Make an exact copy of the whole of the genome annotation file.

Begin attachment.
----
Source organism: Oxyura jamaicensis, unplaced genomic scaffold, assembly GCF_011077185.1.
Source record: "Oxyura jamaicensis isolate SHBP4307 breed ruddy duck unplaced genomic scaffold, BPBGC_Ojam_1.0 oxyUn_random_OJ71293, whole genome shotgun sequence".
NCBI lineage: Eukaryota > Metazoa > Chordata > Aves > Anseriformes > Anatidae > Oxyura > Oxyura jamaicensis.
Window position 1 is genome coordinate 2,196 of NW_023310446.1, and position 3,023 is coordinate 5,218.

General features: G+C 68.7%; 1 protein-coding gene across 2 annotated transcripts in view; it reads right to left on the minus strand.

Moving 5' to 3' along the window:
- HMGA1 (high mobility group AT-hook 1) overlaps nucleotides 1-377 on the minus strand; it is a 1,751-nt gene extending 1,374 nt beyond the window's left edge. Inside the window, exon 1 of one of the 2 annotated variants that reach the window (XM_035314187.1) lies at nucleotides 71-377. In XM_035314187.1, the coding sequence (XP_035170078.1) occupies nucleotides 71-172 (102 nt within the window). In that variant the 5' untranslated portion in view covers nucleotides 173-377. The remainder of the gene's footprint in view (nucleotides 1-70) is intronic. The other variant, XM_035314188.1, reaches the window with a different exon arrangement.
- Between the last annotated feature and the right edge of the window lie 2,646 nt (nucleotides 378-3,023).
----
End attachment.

Source organism: Oxyura jamaicensis, unplaced genomic scaffold, assembly GCF_011077185.1.
Source record: "Oxyura jamaicensis isolate SHBP4307 breed ruddy duck unplaced genomic scaffold, BPBGC_Ojam_1.0 oxyUn_random_OJ71293, whole genome shotgun sequence".
NCBI lineage: Eukaryota > Metazoa > Chordata > Aves > Anseriformes > Anatidae > Oxyura > Oxyura jamaicensis.
Window position 1 is genome coordinate 2,196 of NW_023310446.1, and position 3,023 is coordinate 5,218.

General features: G+C 68.7%; 1 protein-coding gene across 2 annotated transcripts in view; it reads right to left on the minus strand.

Moving 5' to 3' along the window:
- HMGA1 (high mobility group AT-hook 1) overlaps nucleotides 1-377 on the minus strand; it is a 1,751-nt gene extending 1,374 nt beyond the window's left edge. Inside the window, exon 1 of one of the 2 annotated variants that reach the window (XM_035314187.1) lies at nucleotides 71-377. In XM_035314187.1, the coding sequence (XP_035170078.1) occupies nucleotides 71-172 (102 nt within the window). In that variant the 5' untranslated portion in view covers nucleotides 173-377. The remainder of the gene's footprint in view (nucleotides 1-70) is intronic. The other variant, XM_035314188.1, reaches the window with a different exon arrangement.
- Between the last annotated feature and the right edge of the window lie 2,646 nt (nucleotides 378-3,023).